The U.N. forces – or rather, U.S. forces masquerading as U.N. forces – are still in occupation. Perhaps, Mr. Dutt, it is they who will ensure for the 25 million people of South Korea “their full international rights against aggression”?

On 13th July 1960 the Security Council voted in favour of sending troops into the Congo – the Soviet Union’s representative voting with the rest. On 15th July 1960 Krushchev cabled to Kasavubu and Lumumba that “the United Nations Security Council has done a useful thing” and for some months Soviet statements continued to praise the U.N. operation.

As we know, Lumumba was tricked and murdered, the progressive forces crushed and American imperialism, under the guise of the United Nations, took over from Belgian imperialism.

History will find it hard to understand how the United Nations – called in, according to its July 1960 resolution, to assist the Central Government .of the Congo, headed by Lumumba, to secure the withdrawal of Belgian forces and to protect the Congo’s sovereignty and integrity – paved the way to the overthrow of that Government, the dissolution of the parliament which had elected it, the murder of its Prime Minister by a Belgian officer (one of those who the U.N. was to have expelled from the Congo), and the tearing apart of the living body of the Congo Republic. (Jack Woddis, Marxism Today, May 1961).

History may find it hard to understand but surely Marxists should not.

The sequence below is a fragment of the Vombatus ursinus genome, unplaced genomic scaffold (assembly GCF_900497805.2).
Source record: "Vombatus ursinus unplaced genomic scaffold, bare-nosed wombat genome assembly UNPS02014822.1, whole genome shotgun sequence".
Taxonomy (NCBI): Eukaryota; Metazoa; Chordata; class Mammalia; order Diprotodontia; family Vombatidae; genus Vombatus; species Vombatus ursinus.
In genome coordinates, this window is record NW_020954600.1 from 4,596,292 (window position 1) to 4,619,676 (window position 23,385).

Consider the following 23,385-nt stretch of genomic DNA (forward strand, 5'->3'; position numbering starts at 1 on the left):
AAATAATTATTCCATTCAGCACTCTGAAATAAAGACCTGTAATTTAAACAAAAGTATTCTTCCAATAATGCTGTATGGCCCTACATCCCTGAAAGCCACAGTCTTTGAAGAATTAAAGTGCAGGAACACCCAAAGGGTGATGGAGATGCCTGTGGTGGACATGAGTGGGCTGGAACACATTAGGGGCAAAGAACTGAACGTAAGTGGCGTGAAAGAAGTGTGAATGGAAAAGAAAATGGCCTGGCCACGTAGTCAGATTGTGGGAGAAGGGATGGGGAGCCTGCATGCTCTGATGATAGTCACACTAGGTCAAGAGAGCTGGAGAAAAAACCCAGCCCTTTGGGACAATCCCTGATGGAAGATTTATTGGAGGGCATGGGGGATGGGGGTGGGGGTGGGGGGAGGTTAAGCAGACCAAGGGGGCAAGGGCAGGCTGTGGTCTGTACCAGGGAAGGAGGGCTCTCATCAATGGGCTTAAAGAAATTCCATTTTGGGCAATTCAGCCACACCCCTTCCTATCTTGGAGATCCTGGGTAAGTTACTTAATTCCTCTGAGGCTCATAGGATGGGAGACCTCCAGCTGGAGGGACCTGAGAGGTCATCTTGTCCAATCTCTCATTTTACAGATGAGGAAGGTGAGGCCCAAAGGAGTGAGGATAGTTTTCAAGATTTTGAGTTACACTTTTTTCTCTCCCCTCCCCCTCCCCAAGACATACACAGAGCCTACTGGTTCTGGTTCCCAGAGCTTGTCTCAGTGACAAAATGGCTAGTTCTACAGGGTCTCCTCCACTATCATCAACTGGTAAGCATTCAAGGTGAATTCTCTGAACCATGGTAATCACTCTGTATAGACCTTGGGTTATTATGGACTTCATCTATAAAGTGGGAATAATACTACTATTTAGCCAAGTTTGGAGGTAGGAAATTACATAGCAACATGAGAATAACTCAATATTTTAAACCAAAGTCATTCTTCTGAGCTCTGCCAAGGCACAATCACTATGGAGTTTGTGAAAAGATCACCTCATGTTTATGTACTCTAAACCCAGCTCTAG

In 1962, his faith in the United Nations undiminished by the events in Korea and the Congo, Krushchev made the proposal, without consulting the Cubans, that Cuba should be open to U.N. inspection teams.

The British Communist Party, presumably with knowledge of the shameful conditions in the U.N. “Trust” territories, in 1947 passed a resolution calling on the British Government “to draw up draft proposals for trusteeship for Tanganyika, Togoland and the Cameroons.” Not independence but trusteeship!

Why should Dutt and Krushchev place so much trust in the United Nations? Is it because invoking the United Nations fits into the matrix of an international policy aimed at damping down the revolutionary fires and lulling the peoples of the national liberation areas?

Sir Alec Douglas Home, the British Prime Minister, although not one of the U.N.’s best friends, would be only too pleased to use it as an instrument for the suppression of the colonial peoples and to hold back revolutionary movements. He made this clear in his reply to Krushchev on 25th January 1964 when he suggested that “the value of the peace-keeping functions of the U.N. has been repeatedly demonstrated (shades of Korea and the Congo – Ed.). It is vital that these should be made still more effective.”

Need more be said?